Fourth Quarter 2018 Commentary

DATE: January 1, 2019
FROM: David G. Dietze, JD, CFA, CFPTM, Founder and President
 

I.  Performance Update

For the second time in 2018 volatility exploded to the upside with stocks selling off hard, led by Tech and the mighty FAANG stocks. Investors witnessed the worst December for stocks since 1931! Perception changed dramatically among investors from cautious optimism about future growth, to fear of possible recession. Those fears, along with China’s need for quantitative easing, increased rhetoric around tariffs, uncertainty regarding Brexit, a collapse in the price of oil, and concerns about the future of the EU, put pressure on risk assets. Investors once again embraced safety in high quality bonds, gold, and utility stocks during the final two months of the year. 
 

   MARKET DATA

Fourth

Quarter

2018

 

 

2018

S&P 500 (dividends reinvested)

-13.52%

-4.38%

NASDAQ (dividends reinvested)

-17.30%

-2.84%

60/40 S&P 500 / TX-EXEMPT SECURITIES BLEND

-7.56%

-1.86%

DOW JONES INDUSTRIALS (dividends reinvested)

-11.29%

-3.51%

INTERNATIONAL STOCKS (MSCI EAFE IX ID)

-12.59%

-13.84%

TAXABLE BONDS (Barclay’s 1-3 Yr Gov’t/Credit)

1.18%

1.60%

TAX-EXEMPT SECURITIES (Barclay’s Muni Index)

1.69%

1.28%

 
Expectations for Federal Reserve’s future monetary policy changed markedly throughout the year. For nine months the fear among investors was how far and fast would the Fed raise interest rates? During the final quarter that perception changed to, will the Fed need to cut interest rates soon? The Fed itself said it is approaching a “neutral” stance on rates. It did reduce the expected number of forecasted rate hikes in 2019, but that didn’t satisfy equity investors.
 
Those that thought the stock market was volatile for 2018 should look at the US 10-year Treasury. The yield on the US 10 Year rose from 2.4%, up to over 3.25%, and all the way back down to 2.7% during the year. This movement mirrored the confusion and uncertainty of investors around future economic growth. 
 
In the second half of 2018, short term bonds sold off hard and caused the yield curve to flatten. Investors could earn more on their bonds that matured in 1-3 years than they could for those bonds maturing 4-5 years. Historically, there has not been a recession without a preceding inverted yield curve, but not every inversion has been followed by a recession.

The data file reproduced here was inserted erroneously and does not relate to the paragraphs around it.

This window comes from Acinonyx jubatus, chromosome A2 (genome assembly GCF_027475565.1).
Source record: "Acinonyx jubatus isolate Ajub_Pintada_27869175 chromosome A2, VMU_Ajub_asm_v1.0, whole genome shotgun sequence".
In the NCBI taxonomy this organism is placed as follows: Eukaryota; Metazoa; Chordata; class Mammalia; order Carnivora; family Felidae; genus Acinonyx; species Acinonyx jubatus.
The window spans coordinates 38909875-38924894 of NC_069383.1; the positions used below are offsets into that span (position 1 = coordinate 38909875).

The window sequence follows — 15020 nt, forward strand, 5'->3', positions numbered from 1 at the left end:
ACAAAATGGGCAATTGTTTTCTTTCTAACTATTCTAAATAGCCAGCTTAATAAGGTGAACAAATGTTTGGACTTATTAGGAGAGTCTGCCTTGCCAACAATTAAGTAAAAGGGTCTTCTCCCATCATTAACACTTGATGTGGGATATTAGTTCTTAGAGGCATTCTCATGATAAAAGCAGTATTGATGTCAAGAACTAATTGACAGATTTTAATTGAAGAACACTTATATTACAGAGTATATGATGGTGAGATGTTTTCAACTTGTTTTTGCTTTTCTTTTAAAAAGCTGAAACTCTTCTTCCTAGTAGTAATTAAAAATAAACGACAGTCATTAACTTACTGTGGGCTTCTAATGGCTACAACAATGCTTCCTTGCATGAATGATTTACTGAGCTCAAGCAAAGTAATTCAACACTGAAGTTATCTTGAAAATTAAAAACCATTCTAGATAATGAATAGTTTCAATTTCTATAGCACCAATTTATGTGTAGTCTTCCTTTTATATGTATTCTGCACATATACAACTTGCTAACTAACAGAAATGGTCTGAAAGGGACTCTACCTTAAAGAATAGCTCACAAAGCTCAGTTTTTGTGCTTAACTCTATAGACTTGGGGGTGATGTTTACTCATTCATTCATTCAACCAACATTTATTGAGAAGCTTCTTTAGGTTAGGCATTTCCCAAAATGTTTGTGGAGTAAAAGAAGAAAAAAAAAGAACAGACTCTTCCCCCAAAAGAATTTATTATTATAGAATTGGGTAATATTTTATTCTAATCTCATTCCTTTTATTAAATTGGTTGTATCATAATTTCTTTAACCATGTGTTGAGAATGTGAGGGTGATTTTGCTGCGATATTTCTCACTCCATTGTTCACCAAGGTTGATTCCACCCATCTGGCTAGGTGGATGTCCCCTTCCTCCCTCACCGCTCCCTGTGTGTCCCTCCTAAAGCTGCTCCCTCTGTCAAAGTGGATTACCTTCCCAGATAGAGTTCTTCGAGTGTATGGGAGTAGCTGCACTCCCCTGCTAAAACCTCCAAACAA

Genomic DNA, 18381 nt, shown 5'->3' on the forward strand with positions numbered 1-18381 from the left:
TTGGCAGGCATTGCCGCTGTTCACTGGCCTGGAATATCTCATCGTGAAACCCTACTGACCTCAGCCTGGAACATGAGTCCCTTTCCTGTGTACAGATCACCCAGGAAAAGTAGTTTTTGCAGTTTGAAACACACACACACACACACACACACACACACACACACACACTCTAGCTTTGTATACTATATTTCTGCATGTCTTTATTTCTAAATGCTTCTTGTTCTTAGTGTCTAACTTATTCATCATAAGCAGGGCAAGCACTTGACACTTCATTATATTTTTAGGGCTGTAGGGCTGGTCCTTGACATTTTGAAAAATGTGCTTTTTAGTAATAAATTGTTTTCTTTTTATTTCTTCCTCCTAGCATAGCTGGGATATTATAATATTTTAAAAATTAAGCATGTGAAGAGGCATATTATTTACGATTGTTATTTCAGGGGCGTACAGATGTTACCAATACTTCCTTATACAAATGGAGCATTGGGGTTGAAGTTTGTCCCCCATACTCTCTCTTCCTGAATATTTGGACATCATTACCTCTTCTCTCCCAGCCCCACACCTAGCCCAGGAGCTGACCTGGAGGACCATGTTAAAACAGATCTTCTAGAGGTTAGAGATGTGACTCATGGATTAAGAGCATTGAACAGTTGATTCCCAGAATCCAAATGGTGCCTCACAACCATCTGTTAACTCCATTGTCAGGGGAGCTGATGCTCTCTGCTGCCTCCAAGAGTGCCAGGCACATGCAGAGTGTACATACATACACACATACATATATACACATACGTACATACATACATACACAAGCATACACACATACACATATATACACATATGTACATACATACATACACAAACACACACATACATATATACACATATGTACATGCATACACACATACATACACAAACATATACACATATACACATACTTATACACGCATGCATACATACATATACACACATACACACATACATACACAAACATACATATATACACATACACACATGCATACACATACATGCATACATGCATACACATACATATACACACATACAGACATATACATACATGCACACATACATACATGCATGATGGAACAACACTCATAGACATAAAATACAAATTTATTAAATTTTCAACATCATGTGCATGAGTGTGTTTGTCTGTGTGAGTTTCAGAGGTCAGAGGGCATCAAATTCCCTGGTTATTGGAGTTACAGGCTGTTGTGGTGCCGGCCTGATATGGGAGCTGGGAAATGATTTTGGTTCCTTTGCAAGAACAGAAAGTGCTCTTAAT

Tariffs between the US and China were the new risks factored into stocks during the year. The trade tensions continued to escalate with the US currently taxing over $200bil of Chinese goods. This has slowed Chinese economic growth, which seems to be reverberating into the global economy. If there is a resolution to this issue, risk assets should rally. If this continues, expect continued pressure on global economic growth.
 
The further out the risk curve investors went, the bigger the losses. Emerging market and small cap stocks got hit the hardest. Cash and T-bills provided the gains. 
 
                                PREVAILING YIELDS AS OF:

FIXED INCOME ASSET

12/31/17

3/31/18

6/30/18

9/30/18

12/31/18

US Government 10 Yr. Note

2.40%

2.79%

2.85%

3.06%

2.69%

5-Year Certificate of Deposit

1.00%

1.67%

1.74%

1.89%

2.02%

Money Market

0.95%

1.32%

1.57%

1.75%

2.08%

 

II. Looking Forward

Volatility is the norm for stocks. What is scaring investors today has been the length of the sell off, nearly three months. Investors have not had to handle a down market this long since the summer of 2011. However, stock valuations across most sectors look attractive. Those investors remaining disciplined to their long-term investment goals and financial objectives can find very attractive investment opportunities today. 
 
 

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